‘A break in the line’: North-Wright Air had its first ever ‘all women crew’ on their Beechcraft 1900

From CBC News – link to source story

Thanks to Royal Aviation Museum of Western Canada for bring this story to our attention

Pilots Nicole Jankuta and Laura Simpson say it’s not new for them, but a great northern milestone

CBC News · May 25, 2021

Laura Simpson, left, and Nicole Jankuta, right, were part of the first all-women crew on North-Wright Air’s Beech Craft 1900. (Submitted by Nicole Jankuta)

For Nicole Jankuta, a pilot with 10 years in the industry, flying with an all-women crew is nothing new.

In fact, her first flight instructors were women, she says, and while working for larger operations in the South, flying with other women happens on a “pretty regular basis.”

But in the North, the industry is different — and on May 4, Jankuta had the chance to be part of North-Wright Air’s first ever all women crew on their Beechcraft 1900.

The flight went between Norman Wells, Fort Good Hope, Yellowknife, and back.

“Having an opportunity to be up here flying and working for North-Wright and it being something that’s not as common … it’s pretty neat to be a part of,” Jankuta said.

Pilot Laura Simpson was also part of the flight crew.

Both agree they want all-women crews to become more common in the North.

“It’s something that when I first got to North-Wright I wanted to happen after learning that it wasn’t something very prevalent in the history of North-Wright,” she said.

“For this flight to happen, it was kind of like a break in the line … And hopefully, we get more and more pilots that are female coming up here. And then it just kind of becomes a normal thing for us.”

Until recently, North-Wright Airways’ Beech Craft 1900 has never had an all-women crew. (Submitted by Nicole Jankuta)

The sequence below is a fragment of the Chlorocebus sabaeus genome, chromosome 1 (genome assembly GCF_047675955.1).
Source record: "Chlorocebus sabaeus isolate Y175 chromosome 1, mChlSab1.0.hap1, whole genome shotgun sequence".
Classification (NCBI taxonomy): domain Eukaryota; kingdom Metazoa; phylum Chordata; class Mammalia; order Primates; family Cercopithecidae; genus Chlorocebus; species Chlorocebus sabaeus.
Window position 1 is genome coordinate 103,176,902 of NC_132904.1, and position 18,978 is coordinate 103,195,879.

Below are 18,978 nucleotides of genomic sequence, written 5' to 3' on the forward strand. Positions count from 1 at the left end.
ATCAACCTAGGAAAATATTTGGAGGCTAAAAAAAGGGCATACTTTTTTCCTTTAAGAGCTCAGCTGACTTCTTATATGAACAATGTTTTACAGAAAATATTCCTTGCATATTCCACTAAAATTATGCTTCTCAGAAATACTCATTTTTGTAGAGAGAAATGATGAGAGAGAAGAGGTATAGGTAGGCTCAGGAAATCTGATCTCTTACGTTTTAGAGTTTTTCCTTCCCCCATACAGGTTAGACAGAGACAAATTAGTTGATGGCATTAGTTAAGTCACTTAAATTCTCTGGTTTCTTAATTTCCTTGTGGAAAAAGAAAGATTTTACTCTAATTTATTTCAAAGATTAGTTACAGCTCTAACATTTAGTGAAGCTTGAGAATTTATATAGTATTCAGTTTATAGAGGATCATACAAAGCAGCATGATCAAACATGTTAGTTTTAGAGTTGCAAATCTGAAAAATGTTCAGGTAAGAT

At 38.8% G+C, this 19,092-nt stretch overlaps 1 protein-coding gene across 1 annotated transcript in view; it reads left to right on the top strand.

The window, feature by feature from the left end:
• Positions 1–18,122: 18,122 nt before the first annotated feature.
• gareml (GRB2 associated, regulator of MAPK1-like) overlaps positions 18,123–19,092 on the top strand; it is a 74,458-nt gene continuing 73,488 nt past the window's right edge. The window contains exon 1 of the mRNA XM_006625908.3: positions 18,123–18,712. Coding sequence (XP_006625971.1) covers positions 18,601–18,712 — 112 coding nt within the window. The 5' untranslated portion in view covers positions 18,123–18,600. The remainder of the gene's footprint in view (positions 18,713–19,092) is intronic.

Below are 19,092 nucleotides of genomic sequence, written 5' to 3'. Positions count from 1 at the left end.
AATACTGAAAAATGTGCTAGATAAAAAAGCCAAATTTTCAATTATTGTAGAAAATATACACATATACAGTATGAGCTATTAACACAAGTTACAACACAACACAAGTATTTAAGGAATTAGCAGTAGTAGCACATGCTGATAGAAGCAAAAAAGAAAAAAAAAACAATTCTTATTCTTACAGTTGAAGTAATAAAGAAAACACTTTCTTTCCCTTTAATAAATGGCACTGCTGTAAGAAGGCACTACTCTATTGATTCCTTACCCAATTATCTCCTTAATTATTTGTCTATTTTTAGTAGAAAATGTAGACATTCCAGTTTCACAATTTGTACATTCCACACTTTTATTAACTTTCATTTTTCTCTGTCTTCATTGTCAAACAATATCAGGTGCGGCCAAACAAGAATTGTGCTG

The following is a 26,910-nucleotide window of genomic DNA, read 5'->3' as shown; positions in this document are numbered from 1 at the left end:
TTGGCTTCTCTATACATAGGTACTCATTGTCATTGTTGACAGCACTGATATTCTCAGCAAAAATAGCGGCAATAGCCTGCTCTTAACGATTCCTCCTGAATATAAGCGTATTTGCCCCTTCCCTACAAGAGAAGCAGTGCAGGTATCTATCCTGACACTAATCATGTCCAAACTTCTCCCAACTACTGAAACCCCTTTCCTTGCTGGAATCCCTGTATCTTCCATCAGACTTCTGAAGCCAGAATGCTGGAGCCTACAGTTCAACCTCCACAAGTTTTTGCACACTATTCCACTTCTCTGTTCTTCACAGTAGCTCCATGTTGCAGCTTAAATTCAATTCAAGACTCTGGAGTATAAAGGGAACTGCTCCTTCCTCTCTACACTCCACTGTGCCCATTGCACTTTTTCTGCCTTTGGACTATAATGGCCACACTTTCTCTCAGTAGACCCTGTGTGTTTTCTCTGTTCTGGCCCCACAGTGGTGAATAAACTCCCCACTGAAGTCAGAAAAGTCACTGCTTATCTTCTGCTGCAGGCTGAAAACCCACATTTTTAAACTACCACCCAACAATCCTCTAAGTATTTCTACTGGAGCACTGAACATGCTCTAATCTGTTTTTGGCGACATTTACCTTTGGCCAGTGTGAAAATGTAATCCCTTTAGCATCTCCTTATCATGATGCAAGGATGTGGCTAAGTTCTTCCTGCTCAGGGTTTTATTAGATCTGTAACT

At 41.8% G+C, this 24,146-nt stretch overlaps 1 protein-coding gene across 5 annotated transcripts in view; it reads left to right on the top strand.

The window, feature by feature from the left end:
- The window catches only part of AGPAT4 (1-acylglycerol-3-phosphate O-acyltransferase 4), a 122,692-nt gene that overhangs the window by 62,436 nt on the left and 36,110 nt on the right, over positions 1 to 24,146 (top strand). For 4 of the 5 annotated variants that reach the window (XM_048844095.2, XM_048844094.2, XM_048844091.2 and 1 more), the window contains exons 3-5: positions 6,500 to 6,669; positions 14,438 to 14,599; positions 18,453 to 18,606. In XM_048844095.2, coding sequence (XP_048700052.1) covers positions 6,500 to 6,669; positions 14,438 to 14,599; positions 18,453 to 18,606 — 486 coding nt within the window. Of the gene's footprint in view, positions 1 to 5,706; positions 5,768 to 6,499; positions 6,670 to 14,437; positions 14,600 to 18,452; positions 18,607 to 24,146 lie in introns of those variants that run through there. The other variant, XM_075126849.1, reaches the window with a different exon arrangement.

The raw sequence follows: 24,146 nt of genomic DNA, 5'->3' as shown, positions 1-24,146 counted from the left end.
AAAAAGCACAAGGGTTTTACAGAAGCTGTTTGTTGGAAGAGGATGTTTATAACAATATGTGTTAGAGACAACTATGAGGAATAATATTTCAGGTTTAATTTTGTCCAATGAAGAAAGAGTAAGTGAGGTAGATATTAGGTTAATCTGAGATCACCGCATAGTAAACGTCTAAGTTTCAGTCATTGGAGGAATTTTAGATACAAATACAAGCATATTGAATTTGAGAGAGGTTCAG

Next milestone: Bush flights, say pilots

Simpson said she was inspired to become a pilot while growing up seeing her mom travel to remote communities as a nurse by plane.

“That was something that I thought was very intriguing — that you could use an aircraft to go to communities that may not have easy access to just, like, the basic needs of life — health care, easy access to food, or clean water, all that sort of stuff,” she said.

“That’s what kind of got me into flying … You can use this piece of machinery, something that I’m comfortable with, to kind of bring others’ needs to them.”

Meanwhile, Jankuta said a summer spent in Inuvik, N.W.T., about a decade ago, along with a helicopter tour over the Delta and a charter flight from Inuvik to Herschel Island, inspired her career path.

Simpson says she’d also like to see more women involved with the bush side of flying.

“I would like to definitely see more women who want to go on floats into the mountains or into off-strip work or on skis,” Simpson said. “I’d like to see women kind of thrive in that area.”

For Jankuta, starting work with North-Wright came as a “blessing in disguise” after being laid off twice in the last year.

“I always did want to come fly [up] North,” she said. “It was kind of nice that the opportunity presented itself.”

Simpson says the next milestone for the company would be an all-women crew on the Twin Otter float plane, “flying into the mountains” — and it’s in reach.

“I think it’s very, very doable,” she said. “That’s something that I would look forward to in the future.”